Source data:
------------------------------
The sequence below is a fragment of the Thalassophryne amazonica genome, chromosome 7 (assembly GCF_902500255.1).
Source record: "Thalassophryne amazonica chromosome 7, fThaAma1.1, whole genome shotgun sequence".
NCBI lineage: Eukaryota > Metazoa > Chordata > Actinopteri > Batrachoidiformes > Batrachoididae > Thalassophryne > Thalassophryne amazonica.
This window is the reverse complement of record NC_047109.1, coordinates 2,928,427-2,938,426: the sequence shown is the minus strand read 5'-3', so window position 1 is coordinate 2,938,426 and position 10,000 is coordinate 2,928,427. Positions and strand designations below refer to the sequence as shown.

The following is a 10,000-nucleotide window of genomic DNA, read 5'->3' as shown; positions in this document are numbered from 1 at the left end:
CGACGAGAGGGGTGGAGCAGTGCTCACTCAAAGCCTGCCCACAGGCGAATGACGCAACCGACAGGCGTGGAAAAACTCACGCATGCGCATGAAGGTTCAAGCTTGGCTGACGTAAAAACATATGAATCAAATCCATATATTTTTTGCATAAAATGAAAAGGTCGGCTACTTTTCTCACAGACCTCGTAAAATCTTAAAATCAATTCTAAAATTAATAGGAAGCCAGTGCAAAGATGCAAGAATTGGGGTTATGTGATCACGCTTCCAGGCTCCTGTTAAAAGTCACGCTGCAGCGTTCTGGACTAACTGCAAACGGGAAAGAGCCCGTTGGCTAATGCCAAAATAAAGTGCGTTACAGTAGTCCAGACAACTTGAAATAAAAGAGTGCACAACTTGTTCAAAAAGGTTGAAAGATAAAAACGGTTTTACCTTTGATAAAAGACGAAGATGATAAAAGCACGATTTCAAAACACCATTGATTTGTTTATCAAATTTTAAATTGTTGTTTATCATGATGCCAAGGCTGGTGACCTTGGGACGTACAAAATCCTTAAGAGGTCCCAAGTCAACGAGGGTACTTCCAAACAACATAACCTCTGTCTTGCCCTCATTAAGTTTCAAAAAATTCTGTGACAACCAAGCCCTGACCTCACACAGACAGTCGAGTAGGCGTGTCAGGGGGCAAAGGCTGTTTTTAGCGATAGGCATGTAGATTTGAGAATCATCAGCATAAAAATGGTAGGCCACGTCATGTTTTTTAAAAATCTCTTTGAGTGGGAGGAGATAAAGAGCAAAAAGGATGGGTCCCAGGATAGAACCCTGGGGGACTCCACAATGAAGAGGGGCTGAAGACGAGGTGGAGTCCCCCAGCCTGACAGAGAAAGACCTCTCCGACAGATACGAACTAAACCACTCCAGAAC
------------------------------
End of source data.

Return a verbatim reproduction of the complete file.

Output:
The sequence below is a fragment of the Thalassophryne amazonica genome, chromosome 7 (assembly GCF_902500255.1).
Source record: "Thalassophryne amazonica chromosome 7, fThaAma1.1, whole genome shotgun sequence".
NCBI lineage: Eukaryota > Metazoa > Chordata > Actinopteri > Batrachoidiformes > Batrachoididae > Thalassophryne > Thalassophryne amazonica.
This window is the reverse complement of record NC_047109.1, coordinates 2,928,427-2,938,426: the sequence shown is the minus strand read 5'-3', so window position 1 is coordinate 2,938,426 and position 10,000 is coordinate 2,928,427. Positions and strand designations below refer to the sequence as shown.

The following is a 10,000-nucleotide window of genomic DNA, read 5'->3' as shown; positions in this document are numbered from 1 at the left end:
CGACGAGAGGGGTGGAGCAGTGCTCACTCAAAGCCTGCCCACAGGCGAATGACGCAACCGACAGGCGTGGAAAAACTCACGCATGCGCATGAAGGTTCAAGCTTGGCTGACGTAAAAACATATGAATCAAATCCATATATTTTTTGCATAAAATGAAAAGGTCGGCTACTTTTCTCACAGACCTCGTAAAATCTTAAAATCAATTCTAAAATTAATAGGAAGCCAGTGCAAAGATGCAAGAATTGGGGTTATGTGATCACGCTTCCAGGCTCCTGTTAAAAGTCACGCTGCAGCGTTCTGGACTAACTGCAAACGGGAAAGAGCCCGTTGGCTAATGCCAAAATAAAGTGCGTTACAGTAGTCCAGACAACTTGAAATAAAAGAGTGCACAACTTGTTCAAAAAGGTTGAAAGATAAAAACGGTTTTACCTTTGATAAAAGACGAAGATGATAAAAGCACGATTTCAAAACACCATTGATTTGTTTATCAAATTTTAAATTGTTGTTTATCATGATGCCAAGGCTGGTGACCTTGGGACGTACAAAATCCTTAAGAGGTCCCAAGTCAACGAGGGTACTTCCAAACAACATAACCTCTGTCTTGCCCTCATTAAGTTTCAAAAAATTCTGTGACAACCAAGCCCTGACCTCACACAGACAGTCGAGTAGGCGTGTCAGGGGGCAAAGGCTGTTTTTAGCGATAGGCATGTAGATTTGAGAATCATCAGCATAAAAATGGTAGGCCACGTCATGTTTTTTAAAAATCTCTTTGAGTGGGAGGAGATAAAGAGCAAAAAGGATGGGTCCCAGGATAGAACCCTGGGGGACTCCACAATGAAGAGGGGCTGAAGACGAGGTGGAGTCCCCCAGCCTGACAGAGAAAGACCTCTCCGACAGATACGAACTAAACCACTCCAGAAC